Milling through the ages: Medieval times
A new economy
(Credit: Jake Banyard, Garfield Weston Foundation intern at the Mills Archive)
Milling has never been a static industry. Throughout history the ways in which we mill has changed, and milling’s place in society has changed alongside it. Women’s involvement in technological innovation, as seen in the development of the windmill, contributed to the changing landscape of medieval milling. Windmills, inexpensive and adaptable to many locations, as well as watermills, provided the increasingly confident land-owning class with the opportunity to invest in their estates.
In the 12th and 13th century, more and more lords built mills on their estates for a multitude of reasons. The most obvious reason is perhaps of the simple need to feed themselves, their families, and their servants. The new technology of water and windmills were great labour saving devices and a lord could certainly put that saved time to use. The makeup of a lord’s estate was also a matter of personal pride. As more manorial estates added mills, not having a mill could perhaps mark them as being behind the times! Finally, a mill provided an estate with yet another way for its lord to profit from their serfs. The desire for profit has an important effect on medieval milling and this article will explore that effect, especially the consequences for women.
Lords were active in trying to profit from their mills. A lord who owned a mill could impose Suit of mill upon those who lived on his territory. This suit of mill meant that peasants included in the suit were legally obliged to use the lord’s mill to grind their grain. However, peasants using the mill would have to pay for the privilege. Multure was the term used to describe the payment taken by the lord for use of the mill and comprised a proportion of the total grain being milled by the peasant. The rate of this fee was not fixed, changing over time and between different mills. Variations in this rate ranged from a costly 1/12th of the total grain to a cheaper 1/30th of the grain that would be taken by the lord.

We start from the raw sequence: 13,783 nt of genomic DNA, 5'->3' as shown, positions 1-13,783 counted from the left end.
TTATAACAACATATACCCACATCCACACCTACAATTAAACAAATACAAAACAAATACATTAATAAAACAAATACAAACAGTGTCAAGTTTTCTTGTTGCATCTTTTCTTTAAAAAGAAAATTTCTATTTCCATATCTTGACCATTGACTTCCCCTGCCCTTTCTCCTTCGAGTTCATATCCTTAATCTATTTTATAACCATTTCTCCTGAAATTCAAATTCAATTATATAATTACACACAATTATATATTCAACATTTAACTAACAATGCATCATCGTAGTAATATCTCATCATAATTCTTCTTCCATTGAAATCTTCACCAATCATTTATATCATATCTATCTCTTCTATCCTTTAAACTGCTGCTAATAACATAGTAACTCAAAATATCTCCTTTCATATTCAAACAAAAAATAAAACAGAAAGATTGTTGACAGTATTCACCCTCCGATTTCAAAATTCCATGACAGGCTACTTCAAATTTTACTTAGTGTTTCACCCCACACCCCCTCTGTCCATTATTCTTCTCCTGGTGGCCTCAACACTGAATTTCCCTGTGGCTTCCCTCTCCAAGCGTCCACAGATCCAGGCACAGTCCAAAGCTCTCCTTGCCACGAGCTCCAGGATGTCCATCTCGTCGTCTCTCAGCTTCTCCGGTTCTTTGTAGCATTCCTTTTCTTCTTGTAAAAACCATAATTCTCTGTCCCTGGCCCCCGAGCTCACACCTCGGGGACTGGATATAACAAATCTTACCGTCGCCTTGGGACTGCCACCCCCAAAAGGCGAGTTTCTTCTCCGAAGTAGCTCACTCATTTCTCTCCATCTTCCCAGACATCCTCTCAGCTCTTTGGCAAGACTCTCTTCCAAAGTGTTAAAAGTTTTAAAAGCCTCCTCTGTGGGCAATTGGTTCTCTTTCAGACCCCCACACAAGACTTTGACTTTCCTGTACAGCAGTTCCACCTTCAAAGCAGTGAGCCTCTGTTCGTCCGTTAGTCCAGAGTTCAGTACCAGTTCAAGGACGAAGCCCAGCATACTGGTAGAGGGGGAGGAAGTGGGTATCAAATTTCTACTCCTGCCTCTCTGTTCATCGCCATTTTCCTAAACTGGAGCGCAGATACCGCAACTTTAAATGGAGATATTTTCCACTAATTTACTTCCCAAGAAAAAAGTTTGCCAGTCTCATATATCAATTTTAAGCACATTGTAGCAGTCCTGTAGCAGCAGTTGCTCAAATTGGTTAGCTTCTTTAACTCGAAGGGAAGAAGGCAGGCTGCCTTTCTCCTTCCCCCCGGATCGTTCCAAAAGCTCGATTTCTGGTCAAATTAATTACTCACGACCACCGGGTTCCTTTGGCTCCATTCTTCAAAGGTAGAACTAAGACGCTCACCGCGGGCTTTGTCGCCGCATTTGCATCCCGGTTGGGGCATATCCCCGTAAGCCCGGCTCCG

This raises questions about women’s involvement in milling. Women’s historic role in milling had been an essential one, they were the labourers who worked for hours every day to grind wheat on hand mills. Now, however, it seemed that milling was being taken out of the home and onto the estate, out of the hands of women and into the hands of the lord and the male miller he employed. But, as always, history is not so clear cut. Whilst lords may have officially outlawed domestic milling, manorial authority was not an all-seeing, all-powerful force. Women still had space to manoeuvre.
John Ambler and John Langdon provide a rough estimate that 20% of all grain milling was done in the domestic sector, i.e. by peasant women in their homes. There are cases of lords using the law to enforce their suit of mill, as we will see shortly, but this was not sufficient to put a stop entirely to women milling in their homes. In fact, it could even be argued that lords often didn’t want to go to the effort of stopping women from milling for personal use; hand milling was often tolerated as long as it did not infringe on the profits of the Lord’s mill. However, if a lord felt that a hand mill was acting as competition to his mill, legal action was often taken.
In 1243, John of the Mills charged Martin of Feltham and Agnes of Staines, his wife, with using a hand mill to grind their grain and thus denying him the multure they owed to him. The couple win the case, they are allowed to continue using their hand mill. What is interesting is the addition that they should not mill ‘alien’ grains, meaning other people’s grain. The priority seems clear, it was not the personal use of the hand mill which John saw important, but the potential commercial threat that the hand mill presented as an alternative to his mill.
A wheat field in Devon
(Sue Watts Collection, the Mills Archive Trust)